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James Allardice of GlenDronach
GlenDronach distillery was founded in 1826 by a group of local farmers led by the charismatic entrepreneur James Allardice. An astute businessman, Allardice’s promotional skills have become the stuff of legend.
Shortly after the distillery began to produce spirit, Allardice made his way to Edinburgh to drum up some business. Taking a cask of his whisky with him, he visited the bars and hostelries of the capital city but was met with little interest from the publicans he encountered. Disheartened, he had decided to turn in for the night when he was met by two of Edinburgh’s working girls.
The two ladies asked Allardice to buy them a drink. Instead, he tempted them to his lodgings on the promise of more whisky than they could drink. The next day, the women returned, looking for more of the same. Only this time, they brought their friends. Allardice was due to head north that day but agreed to leave the remainder of his cask with his new acquaintances to distribute as they saw fit. Edinburgh’s working girls had quite the time of it that day and their revelry did not go unnoticed. Before long, talk of Allardice’s whisky had spread like wildfire through the city streets. Within the year, GlenDronach was on sale not just in Edinburgh, but in London, too.
The distillery’s early success was not to last sadly, as fire almost completely destroyed the site in 1837. Allardice would be declared bankrupt shortly afterwards. In the years that followed, GlenDronach passed from one owner to the next, even coming under government control for a short time during the First World War.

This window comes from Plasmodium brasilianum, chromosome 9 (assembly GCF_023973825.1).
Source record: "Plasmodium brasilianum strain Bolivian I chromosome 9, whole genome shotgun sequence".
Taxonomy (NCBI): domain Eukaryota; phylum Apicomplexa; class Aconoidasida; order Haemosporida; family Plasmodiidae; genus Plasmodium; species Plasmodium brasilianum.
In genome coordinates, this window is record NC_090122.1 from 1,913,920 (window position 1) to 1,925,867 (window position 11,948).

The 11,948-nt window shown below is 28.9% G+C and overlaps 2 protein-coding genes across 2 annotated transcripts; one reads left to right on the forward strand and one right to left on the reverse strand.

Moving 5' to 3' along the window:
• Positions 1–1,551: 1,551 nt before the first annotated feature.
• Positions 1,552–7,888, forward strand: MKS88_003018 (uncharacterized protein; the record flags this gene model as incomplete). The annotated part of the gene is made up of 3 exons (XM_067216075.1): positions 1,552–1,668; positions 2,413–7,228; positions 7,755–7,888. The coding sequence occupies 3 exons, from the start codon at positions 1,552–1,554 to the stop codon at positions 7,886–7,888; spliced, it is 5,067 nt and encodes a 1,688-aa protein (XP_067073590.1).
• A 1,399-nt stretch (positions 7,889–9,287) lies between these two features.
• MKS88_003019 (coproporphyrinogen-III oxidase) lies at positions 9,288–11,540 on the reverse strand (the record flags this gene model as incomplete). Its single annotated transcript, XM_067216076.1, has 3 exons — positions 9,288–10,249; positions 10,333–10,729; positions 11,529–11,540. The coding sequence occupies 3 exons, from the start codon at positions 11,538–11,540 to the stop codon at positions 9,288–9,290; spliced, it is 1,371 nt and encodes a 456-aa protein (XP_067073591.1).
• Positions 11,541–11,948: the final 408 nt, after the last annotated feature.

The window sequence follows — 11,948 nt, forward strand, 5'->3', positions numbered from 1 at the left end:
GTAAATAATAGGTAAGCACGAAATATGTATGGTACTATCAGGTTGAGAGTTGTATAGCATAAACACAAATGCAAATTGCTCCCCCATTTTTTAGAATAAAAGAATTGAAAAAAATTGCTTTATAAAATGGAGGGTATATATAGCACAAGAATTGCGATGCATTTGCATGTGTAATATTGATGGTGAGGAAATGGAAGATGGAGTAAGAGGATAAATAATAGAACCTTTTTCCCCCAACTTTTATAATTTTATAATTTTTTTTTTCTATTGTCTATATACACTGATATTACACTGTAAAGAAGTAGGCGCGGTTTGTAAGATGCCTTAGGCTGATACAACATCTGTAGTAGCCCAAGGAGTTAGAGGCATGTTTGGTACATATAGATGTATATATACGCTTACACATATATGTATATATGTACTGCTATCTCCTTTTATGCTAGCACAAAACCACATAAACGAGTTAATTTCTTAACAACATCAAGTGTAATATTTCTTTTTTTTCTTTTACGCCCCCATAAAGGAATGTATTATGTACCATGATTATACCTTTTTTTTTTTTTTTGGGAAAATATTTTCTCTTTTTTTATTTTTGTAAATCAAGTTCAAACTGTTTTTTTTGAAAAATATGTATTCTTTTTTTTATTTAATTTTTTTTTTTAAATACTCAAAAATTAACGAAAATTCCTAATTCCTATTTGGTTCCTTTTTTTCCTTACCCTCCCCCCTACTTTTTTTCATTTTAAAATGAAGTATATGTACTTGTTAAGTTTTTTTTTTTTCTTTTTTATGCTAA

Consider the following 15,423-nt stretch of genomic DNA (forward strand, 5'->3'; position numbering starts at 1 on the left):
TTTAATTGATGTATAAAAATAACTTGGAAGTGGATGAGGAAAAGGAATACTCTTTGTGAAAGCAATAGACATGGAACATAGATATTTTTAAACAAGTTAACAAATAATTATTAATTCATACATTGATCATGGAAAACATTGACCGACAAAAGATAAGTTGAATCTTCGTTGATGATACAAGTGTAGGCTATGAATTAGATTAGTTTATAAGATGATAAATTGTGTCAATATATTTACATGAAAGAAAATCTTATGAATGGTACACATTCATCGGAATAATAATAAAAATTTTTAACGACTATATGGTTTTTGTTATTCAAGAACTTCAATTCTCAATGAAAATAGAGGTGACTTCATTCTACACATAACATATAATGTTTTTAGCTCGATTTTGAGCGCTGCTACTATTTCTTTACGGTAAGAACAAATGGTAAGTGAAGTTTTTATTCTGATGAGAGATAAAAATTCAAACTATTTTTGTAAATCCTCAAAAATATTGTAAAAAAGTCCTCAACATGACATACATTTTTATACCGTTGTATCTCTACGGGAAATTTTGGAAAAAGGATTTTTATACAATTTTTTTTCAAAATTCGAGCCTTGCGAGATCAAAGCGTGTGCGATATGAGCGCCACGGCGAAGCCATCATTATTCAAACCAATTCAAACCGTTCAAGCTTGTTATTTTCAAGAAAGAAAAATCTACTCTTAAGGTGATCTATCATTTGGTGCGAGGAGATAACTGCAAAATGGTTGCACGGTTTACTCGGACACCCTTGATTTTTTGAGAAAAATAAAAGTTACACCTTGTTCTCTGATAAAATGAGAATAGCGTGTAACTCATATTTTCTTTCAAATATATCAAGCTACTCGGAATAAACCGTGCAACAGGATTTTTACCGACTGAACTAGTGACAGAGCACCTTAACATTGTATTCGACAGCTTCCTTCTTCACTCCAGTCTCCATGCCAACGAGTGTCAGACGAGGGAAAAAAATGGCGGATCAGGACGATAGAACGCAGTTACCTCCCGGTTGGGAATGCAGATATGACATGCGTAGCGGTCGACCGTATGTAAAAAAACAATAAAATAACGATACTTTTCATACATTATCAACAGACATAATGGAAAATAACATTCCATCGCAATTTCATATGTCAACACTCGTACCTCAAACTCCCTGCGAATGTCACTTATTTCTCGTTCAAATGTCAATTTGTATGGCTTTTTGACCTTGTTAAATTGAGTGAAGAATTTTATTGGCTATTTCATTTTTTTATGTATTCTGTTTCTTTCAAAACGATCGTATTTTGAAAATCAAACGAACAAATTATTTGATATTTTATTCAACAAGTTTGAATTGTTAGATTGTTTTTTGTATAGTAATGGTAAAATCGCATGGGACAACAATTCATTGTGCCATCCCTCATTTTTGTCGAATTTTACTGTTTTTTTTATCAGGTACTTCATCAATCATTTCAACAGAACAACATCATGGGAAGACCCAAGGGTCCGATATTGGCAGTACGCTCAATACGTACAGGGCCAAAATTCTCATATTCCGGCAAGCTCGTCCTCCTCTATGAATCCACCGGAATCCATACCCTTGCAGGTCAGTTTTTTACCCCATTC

In 2008 a new era began as the distillery was taken over by the BenRiach Distillery Co. led by master blender Billy Walker. Under his guidance, the GlenDronach began to earn respect across the world for its well-aged, sherry matured whisky.
In 2016 came the surprising announcement that the company was to be sold to Brown Forman, owner of Jack Daniels. What this will mean for the GlenDronach going forward is a little too early to tell but the next few years promise to be interesting if nothing else.
Smell: Burnt Toffee, Honey and Shortbread with Vanilla, a touch of Heather and a generous dollop of Sherry.
Taste: Honey and Vanilla here as well, with Sherry, Apple and some warming Spice.
Thoughts: The GlenDronach 12-year-old is a fine single malt, yet it rather pales in comparison with some of the distillery’s other offerings. The discontinued 15-year-old was of quite staggering quality and their 18 and 21-year-old bottlings are equally impressive. At a bottling strength of 43%, the 12-year-old can’t quite compete on the same level but it’s still a fine entry-level dram at a reasonable price. GlenDronach is renowned for its sherry casks. Here these take the form of less intense refill casks that don’t dominate the whisky in quite the same way, what you get instead is a pleasant balance of spirit and oak.
*If the whisky reviewed in this article has caught your eye, you can buy it from Master of Malt here. Please be aware that as an affiliate I can be paid a small commission on any purchases you make after following links from my page. The whisky is also available from several other excellent retailers.